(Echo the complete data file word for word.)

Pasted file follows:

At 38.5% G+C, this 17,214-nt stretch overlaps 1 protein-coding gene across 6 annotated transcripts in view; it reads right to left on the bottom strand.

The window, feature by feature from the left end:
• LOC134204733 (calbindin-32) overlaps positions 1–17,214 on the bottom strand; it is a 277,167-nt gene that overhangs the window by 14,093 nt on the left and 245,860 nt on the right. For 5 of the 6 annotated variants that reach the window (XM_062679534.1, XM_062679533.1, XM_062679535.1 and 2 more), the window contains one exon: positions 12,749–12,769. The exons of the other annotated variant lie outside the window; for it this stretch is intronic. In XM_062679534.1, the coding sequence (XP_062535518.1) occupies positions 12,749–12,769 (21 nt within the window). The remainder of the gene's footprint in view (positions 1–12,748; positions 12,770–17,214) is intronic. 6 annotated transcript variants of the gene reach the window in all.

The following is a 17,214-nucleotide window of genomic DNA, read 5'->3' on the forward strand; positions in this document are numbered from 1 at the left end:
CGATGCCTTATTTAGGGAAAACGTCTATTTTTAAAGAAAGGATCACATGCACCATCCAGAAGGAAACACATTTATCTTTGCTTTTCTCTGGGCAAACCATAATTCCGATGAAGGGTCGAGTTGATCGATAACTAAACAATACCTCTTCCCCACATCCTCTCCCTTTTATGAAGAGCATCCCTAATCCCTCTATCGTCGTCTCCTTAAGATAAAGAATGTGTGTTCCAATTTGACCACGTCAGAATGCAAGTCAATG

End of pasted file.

At 38.5% G+C, this 17,214-nt stretch overlaps 1 protein-coding gene across 6 annotated transcripts in view; it reads right to left on the bottom strand.

The window, feature by feature from the left end:
• LOC134204733 (calbindin-32) overlaps positions 1–17,214 on the bottom strand; it is a 277,167-nt gene that overhangs the window by 14,093 nt on the left and 245,860 nt on the right. For 5 of the 6 annotated variants that reach the window (XM_062679534.1, XM_062679533.1, XM_062679535.1 and 2 more), the window contains one exon: positions 12,749–12,769. The exons of the other annotated variant lie outside the window; for it this stretch is intronic. In XM_062679534.1, the coding sequence (XP_062535518.1) occupies positions 12,749–12,769 (21 nt within the window). The remainder of the gene's footprint in view (positions 1–12,748; positions 12,770–17,214) is intronic. 6 annotated transcript variants of the gene reach the window in all.

The following is a 17,214-nucleotide window of genomic DNA, read 5'->3' on the forward strand; positions in this document are numbered from 1 at the left end:
CGATGCCTTATTTAGGGAAAACGTCTATTTTTAAAGAAAGGATCACATGCACCATCCAGAAGGAAACACATTTATCTTTGCTTTTCTCTGGGCAAACCATAATTCCGATGAAGGGTCGAGTTGATCGATAACTAAACAATACCTCTTCCCCACATCCTCTCCCTTTTATGAAGAGCATCCCTAATCCCTCTATCGTCGTCTCCTTAAGATAAAGAATGTGTGTTCCAATTTGACCACGTCAGAATGCAAGTCAATG